China's Futures May Have A Future After All
Qiao Gang, chairman of the Beijing Commodity Exchange Ltd., is used to encountering people skeptical of his work. The first Chinese member of the Futures Industry Assn., Qiao traveled this spring to the U.S.-based group's convention in Boca Raton, Fla., declaring to bemused Westerners that Chinese futures are arriving on the world stage despite a series of setbacks and scandals. "The market is growing very fast," Qiao says.
Indeed, perhaps too fast. As in other industries, China is aspiring to join a global business before it works out the laws and regulations needed to inspire confidence. In commodities, trading technology has sprinted ahead, but manipulation has disrupted markets and shaken investors. That has led the government to ban a host of active contracts and shutter two dozen upstart exchanges. Beijing wants to encourage futures trading, believing that hedging and risk management can help the economy. But the government is uneasy about widespread speculation in the markets and unwilling to let prices of key commodities float.
Still, the news isn't all bad. Several of the 15 remaining exchanges have strengthened their risk controls and introduced technology that outpaces many Western exchanges. Moreover, the government is easing some restrictions. It recently issued an edict encouraging state enterprises to hedge in the futures markets. Chinese regulators have also approved futures trading in nine commodities such as rubber, corn, and plywood, and they have allowed limited, experimental trading in 27 other commodities, including rice.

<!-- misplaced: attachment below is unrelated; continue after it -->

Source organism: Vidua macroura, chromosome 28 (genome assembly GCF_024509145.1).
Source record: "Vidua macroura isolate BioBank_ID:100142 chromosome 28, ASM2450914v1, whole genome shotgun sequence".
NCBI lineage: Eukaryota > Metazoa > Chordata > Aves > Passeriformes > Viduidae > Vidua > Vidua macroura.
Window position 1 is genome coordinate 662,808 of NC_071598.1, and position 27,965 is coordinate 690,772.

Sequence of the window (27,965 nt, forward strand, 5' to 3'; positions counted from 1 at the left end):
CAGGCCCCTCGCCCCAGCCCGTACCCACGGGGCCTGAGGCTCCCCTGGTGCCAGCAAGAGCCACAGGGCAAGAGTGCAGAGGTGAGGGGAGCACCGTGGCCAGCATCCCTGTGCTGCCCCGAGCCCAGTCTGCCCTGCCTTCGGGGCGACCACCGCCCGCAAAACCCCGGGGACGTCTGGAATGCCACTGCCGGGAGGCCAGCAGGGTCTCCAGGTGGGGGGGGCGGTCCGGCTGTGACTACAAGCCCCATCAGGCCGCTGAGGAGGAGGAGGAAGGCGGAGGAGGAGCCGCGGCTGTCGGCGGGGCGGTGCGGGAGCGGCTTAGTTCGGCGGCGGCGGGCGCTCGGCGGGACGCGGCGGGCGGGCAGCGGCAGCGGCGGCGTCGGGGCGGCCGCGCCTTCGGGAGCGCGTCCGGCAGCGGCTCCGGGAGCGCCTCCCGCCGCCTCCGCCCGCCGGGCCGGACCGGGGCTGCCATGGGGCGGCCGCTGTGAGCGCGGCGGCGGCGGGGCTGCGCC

Beijing's watchdogs have made it clear they will not allow the exchanges to grow beyond their control. The biggest regulatory action to date came when the government shut down the trading of bonds--China's only financial future--after a Barings PLC-style blowup last year in Shanghai. The government also banned futures on gasoline, sugar, and other key commodities when high prices threatened to spark inflation.
As the government feels its way along, the exchanges have managed to survive by embracing technology. From Beijing and Shanghai to Shenzhen and Hainan Island, markets are electronic. Computer-equipped traders can dial in via satellite from anywhere in China, opening the markets to all comers. "I don't need to be the Premier's cousin to jump in," says Paul Shang, senior director of Asian development at the Chicago Mercantile Exchange, who has provided assistance to the Chinese exchanges.
STEEP LOSSES. Yet many others doubt that China's freewheeling markets can fulfill key functions. In the rush to launch new exchanges, ordinary citizens suffered steep losses trading in many unlikely commodities--from watermelons to cigarettes. Even better capitalized futures exchanges have had trouble enforcing rules. Traders have manipulated prices and walked away from losing transactions. Now, the exchanges are introducing better risk controls. Qiao's Beijing exchange requires investors to post margins, or good-faith deposits, before a trade can be consummated.
Additional government interference remains the biggest threat to Chinese futures--and it worries outsiders. So far, multinationals operating in China have steered clear of the exchanges, believing that the government will put central control ahead of market integrity. "I don't think they're anywhere near letting the market work on its own volition," notes Cargill Inc. Chief Executive Ernest S. Micek. Another barrier: Many outsiders rule out investing until China's currency, the renminbi, becomes fully convertible.
Despite official denials, some outsiders say that Beijing will eventually open the market to foreigners. "They'll have to allow foreign participation before too long," says a Hong Kong-based analyst. "They need the liquidity." If that happens, Qiao Gang won't have as much trouble getting people to take his exchange seriously.